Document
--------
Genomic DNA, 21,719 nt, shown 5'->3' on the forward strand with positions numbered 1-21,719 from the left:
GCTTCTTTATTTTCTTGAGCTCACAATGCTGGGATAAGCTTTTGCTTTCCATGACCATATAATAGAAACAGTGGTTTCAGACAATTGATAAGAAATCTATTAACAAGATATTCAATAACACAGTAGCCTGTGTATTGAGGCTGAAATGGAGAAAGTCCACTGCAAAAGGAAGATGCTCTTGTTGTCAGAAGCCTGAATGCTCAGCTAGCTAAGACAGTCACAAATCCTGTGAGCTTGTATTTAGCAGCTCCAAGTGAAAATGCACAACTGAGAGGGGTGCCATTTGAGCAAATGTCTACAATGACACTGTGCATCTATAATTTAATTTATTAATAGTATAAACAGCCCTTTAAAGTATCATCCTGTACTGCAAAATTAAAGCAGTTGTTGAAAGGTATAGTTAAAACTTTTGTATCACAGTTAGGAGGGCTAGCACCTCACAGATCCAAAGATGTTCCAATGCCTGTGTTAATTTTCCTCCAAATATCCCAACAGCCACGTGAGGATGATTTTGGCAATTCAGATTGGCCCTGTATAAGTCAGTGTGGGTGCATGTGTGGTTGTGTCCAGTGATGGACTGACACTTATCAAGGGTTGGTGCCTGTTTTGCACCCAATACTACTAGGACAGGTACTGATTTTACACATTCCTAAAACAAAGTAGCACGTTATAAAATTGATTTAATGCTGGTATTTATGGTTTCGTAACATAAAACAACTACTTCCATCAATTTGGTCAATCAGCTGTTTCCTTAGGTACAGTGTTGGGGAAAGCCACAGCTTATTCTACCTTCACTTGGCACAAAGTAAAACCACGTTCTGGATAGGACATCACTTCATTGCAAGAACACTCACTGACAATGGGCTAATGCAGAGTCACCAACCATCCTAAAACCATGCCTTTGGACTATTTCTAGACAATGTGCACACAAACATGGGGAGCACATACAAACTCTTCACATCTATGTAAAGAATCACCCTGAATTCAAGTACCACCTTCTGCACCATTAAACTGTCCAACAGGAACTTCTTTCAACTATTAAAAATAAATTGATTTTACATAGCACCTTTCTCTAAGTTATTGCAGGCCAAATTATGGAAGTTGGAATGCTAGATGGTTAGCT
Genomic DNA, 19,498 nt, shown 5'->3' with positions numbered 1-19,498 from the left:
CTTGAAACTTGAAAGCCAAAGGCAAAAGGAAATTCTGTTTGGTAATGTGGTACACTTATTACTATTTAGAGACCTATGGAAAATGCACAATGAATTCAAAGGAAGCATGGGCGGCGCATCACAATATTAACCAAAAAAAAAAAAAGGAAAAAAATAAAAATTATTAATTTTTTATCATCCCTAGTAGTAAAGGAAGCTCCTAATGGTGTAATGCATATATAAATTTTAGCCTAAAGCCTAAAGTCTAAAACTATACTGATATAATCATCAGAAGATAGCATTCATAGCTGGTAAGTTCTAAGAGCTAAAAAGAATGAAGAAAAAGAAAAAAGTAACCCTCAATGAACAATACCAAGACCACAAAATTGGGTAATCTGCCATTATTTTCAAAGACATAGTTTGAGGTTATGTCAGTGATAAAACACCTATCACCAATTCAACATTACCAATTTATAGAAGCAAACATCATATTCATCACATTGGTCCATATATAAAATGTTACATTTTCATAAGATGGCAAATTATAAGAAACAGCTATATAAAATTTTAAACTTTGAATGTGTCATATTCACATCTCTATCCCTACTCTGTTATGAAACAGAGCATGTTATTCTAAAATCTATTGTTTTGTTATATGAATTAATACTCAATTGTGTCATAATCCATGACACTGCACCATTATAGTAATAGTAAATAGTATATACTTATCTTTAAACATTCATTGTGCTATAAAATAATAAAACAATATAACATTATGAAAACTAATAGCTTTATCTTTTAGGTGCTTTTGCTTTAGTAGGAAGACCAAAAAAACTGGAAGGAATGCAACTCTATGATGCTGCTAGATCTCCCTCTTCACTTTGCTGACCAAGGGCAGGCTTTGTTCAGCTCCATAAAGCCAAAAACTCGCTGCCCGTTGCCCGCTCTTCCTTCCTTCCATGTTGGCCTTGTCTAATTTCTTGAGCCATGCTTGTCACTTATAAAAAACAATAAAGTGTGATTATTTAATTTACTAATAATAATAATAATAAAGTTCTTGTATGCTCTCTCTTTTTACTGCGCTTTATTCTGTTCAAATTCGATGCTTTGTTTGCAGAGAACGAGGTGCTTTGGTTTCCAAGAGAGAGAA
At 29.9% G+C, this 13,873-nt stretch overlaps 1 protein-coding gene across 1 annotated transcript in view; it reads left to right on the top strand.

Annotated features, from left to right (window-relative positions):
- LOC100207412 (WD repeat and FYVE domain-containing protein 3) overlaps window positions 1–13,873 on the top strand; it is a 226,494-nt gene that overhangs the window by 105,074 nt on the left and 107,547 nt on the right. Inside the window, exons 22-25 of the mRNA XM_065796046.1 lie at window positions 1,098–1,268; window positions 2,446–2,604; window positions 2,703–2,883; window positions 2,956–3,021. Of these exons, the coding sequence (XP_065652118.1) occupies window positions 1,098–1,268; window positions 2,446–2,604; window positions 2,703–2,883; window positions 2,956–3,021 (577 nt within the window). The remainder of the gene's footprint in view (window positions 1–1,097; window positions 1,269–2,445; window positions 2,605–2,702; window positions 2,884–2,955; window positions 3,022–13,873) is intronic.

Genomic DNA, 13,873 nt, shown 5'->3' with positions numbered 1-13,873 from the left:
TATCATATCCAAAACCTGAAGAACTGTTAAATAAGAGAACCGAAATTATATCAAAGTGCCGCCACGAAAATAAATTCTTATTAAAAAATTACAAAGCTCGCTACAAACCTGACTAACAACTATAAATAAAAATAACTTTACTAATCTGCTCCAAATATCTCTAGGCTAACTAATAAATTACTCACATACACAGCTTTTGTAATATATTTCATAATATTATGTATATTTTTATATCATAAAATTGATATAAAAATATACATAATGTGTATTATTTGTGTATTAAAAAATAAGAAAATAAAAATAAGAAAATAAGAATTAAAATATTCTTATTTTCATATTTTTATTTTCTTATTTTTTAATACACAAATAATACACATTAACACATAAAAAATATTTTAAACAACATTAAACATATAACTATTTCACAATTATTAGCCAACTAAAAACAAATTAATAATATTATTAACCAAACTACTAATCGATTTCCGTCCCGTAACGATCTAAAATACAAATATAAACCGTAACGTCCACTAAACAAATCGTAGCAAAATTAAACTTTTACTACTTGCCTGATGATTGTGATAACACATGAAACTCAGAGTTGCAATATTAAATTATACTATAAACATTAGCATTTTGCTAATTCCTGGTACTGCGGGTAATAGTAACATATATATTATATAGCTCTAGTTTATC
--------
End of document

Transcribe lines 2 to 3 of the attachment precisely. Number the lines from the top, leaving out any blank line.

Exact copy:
GCTTCTTTATTTTCTTGAGCTCACAATGCTGGGATAAGCTTTTGCTTTCCATGACCATATAATAGAAACAGTGGTTTCAGACAATTGATAAGAAATCTATTAACAAGATATTCAATAACACAGTAGCCTGTGTATTGAGGCTGAAATGGAGAAAGTCCACTGCAAAAGGAAGATGCTCTTGTTGTCAGAAGCCTGAATGCTCAGCTAGCTAAGACAGTCACAAATCCTGTGAGCTTGTATTTAGCAGCTCCAAGTGAAAATGCACAACTGAGAGGGGTGCCATTTGAGCAAATGTCTACAATGACACTGTGCATCTATAATTTAATTTATTAATAGTATAAACAGCCCTTTAAAGTATCATCCTGTACTGCAAAATTAAAGCAGTTGTTGAAAGGTATAGTTAAAACTTTTGTATCACAGTTAGGAGGGCTAGCACCTCACAGATCCAAAGATGTTCCAATGCCTGTGTTAATTTTCCTCCAAATATCCCAACAGCCACGTGAGGATGATTTTGGCAATTCAGATTGGCCCTGTATAAGTCAGTGTGGGTGCATGTGTGGTTGTGTCCAGTGATGGACTGACACTTATCAAGGGTTGGTGCCTGTTTTGCACCCAATACTACTAGGACAGGTACTGATTTTACACATTCCTAAAACAAAGTAGCACGTTATAAAATTGATTTAATGCTGGTATTTATGGTTTCGTAACATAAAACAACTACTTCCATCAATTTGGTCAATCAGCTGTTTCCTTAGGTACAGTGTTGGGGAAAGCCACAGCTTATTCTACCTTCACTTGGCACAAAGTAAAACCACGTTCTGGATAGGACATCACTTCATTGCAAGAACACTCACTGACAATGGGCTAATGCAGAGTCACCAACCATCCTAAAACCATGCCTTTGGACTATTTCTAGACAATGTGCACACAAACATGGGGAGCACATACAAACTCTTCACATCTATGTAAAGAATCACCCTGAATTCAAGTACCACCTTCTGCACCATTAAACTGTCCAACAGGAACTTCTTTCAACTATTAAAAATAAATTGATTTTACATAGCACCTTTCTCTAAGTTATTGCAGGCCAAATTATGGAAGTTGGAATGCTAGATGGTTAGCT
Genomic DNA, 19,498 nt, shown 5'->3' with positions numbered 1-19,498 from the left: